Removal of sex-based discrimination from the Indian Act: descendants of First Nations women entitled to registration

Dr. Sharon McIvor launched her case to challenge sex-based discrimination in the Indian Act in 1989

Media Release

B.C. — August 20, 2019 — The BC Association of Aboriginal Friendship Centres (BCAAFC) celebrates BCAAFC President, Dr. Sharon McIvor, for her dedication to removing sex-based discrimination from the Indian Act. On August 15, 2019, the Government of Canada removed the 1951 cut-off from the Indian Act, ensuring women would have the same rights as men in the Act’s registration provisions. This change was the result of decades of litigation.

Dr. McIvor launched her case to challenge sex-discrimination in the Indian Act in 1989. She won a landmark case in the B.C. Court of Appeal in 2009. The win led to Bill C-3 the following year, which restored Indian status to grandchildren of women who lost their status for marrying a non-status man. While Bill C-3 restored Indian status to many, the 1951 cut-off denied status to the grandchildren of Indigenous women if the grandchild was born before September 4, 1951. No such exclusion existed for the grandchildren of Indigenous men.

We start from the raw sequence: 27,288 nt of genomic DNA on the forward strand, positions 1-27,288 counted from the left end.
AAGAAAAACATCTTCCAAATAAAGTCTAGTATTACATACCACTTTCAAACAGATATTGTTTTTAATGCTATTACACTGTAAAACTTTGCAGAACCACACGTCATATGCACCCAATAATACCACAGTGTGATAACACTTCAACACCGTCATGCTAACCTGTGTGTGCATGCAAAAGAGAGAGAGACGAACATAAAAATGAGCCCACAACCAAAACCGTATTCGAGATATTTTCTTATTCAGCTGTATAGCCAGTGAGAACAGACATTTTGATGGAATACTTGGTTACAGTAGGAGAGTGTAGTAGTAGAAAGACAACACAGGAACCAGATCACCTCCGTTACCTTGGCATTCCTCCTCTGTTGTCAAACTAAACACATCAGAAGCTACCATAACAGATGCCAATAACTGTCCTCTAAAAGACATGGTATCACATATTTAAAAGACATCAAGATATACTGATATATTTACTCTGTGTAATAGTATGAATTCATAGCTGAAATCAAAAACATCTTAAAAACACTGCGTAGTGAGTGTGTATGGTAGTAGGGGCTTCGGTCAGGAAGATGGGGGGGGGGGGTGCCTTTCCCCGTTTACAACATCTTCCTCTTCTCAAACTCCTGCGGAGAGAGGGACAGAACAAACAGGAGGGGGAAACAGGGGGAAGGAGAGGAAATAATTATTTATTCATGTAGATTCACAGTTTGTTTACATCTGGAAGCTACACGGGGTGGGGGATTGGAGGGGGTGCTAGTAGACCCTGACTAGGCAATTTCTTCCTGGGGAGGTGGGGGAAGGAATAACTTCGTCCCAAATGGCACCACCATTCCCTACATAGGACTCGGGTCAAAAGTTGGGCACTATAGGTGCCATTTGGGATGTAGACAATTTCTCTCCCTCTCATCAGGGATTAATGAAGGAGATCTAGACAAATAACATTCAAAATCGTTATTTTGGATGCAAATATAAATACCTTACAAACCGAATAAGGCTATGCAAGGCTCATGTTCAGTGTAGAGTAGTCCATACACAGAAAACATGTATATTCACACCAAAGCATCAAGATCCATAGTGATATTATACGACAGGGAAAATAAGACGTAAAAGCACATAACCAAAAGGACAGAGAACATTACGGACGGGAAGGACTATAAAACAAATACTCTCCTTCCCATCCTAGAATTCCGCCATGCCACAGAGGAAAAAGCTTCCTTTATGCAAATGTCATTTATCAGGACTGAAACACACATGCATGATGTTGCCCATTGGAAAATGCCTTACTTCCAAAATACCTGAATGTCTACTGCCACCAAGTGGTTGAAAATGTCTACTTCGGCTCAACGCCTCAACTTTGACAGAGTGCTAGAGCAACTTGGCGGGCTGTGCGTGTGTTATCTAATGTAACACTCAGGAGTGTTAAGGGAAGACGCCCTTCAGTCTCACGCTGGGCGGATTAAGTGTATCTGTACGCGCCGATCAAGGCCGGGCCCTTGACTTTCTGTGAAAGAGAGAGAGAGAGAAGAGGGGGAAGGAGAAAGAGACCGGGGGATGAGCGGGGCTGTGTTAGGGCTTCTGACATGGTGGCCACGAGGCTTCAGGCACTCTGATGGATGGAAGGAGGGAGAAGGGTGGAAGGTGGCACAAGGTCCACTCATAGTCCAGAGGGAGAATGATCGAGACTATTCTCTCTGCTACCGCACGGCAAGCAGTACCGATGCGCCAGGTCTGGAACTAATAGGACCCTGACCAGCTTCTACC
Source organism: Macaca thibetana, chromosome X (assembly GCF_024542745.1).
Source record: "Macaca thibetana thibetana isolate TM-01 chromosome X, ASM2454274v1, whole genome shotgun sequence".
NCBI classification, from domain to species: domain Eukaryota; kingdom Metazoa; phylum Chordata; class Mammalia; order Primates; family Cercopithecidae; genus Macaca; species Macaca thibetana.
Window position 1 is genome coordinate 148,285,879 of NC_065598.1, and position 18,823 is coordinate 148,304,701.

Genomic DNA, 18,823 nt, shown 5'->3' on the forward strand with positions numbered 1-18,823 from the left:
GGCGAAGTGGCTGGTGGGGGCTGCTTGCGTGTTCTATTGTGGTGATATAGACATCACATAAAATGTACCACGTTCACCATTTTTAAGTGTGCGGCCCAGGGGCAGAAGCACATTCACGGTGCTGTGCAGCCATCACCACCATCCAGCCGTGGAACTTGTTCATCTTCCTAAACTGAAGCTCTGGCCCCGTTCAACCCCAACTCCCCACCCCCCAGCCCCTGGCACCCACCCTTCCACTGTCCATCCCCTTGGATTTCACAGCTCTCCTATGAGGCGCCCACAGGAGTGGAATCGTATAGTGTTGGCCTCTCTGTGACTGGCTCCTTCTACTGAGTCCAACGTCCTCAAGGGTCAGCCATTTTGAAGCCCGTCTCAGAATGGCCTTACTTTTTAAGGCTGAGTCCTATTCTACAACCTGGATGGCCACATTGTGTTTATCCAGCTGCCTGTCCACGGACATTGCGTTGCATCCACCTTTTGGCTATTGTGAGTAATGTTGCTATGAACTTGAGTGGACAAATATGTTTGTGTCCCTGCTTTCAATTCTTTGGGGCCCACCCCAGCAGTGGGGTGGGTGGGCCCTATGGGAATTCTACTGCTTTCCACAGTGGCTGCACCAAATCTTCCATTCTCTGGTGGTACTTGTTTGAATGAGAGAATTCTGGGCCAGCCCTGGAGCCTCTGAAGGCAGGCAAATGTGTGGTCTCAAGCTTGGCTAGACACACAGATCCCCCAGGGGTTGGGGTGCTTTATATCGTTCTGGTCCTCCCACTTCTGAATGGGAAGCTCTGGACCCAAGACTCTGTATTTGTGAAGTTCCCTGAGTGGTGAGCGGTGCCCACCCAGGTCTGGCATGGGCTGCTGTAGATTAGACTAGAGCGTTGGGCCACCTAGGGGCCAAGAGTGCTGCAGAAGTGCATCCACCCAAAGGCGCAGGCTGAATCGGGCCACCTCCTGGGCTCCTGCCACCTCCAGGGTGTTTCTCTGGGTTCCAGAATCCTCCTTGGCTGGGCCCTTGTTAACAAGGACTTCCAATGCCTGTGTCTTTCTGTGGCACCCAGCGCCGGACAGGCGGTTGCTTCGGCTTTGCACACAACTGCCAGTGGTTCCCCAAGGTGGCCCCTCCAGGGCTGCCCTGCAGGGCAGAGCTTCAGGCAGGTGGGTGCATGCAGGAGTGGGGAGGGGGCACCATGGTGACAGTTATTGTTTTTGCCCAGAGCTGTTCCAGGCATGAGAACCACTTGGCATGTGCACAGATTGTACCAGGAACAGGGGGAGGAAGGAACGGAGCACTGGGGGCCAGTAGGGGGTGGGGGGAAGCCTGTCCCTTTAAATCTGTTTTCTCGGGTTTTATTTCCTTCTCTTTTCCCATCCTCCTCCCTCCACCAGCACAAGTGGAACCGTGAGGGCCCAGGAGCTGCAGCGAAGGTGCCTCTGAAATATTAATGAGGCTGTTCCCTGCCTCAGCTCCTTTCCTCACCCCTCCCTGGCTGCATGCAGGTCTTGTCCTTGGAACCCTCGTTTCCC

Dr. McIvor and her son, Jacob Grismer, addressed the Act’s remaining discrimination with a petition to the United Nations Human Rights Committee in 2010. They sought confirmation of the entitlement of female status Indians to hold and transmit equal registration status to their descendants, without discrimination based on sex. This case initiated the removal of the 1951 cut-off, resulting in the elimination of sex-based discrimination from the Act.

The Government of Canada reported that independent demographic estimates predict 270,000 to 450,000 individuals could be newly entitled to registration under the Indian Act within the next 10 years. 

If you believe you are entitled to registration, visit canada.ca/indian-status for more information.

About the BC Association of Aboriginal Friendship Centres

The BC Association of Aboriginal Friendship Centres (BCAAFC) is the umbrella organization for the 25 Friendship Centres located throughout the province of B.C. Mandated to improve the quality of life for Indigenous peoples, Friendship Centres deliver culturally-relevant programs and services to Indigenous people living off-reserve. B.C. Friendship Centres are part of a national network. For more information, visit bcaafc.com.

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Contact:        Leslie Varley, Executive Director, BCAAFC

                        250.388.5522 | lvarley@bcaafc.com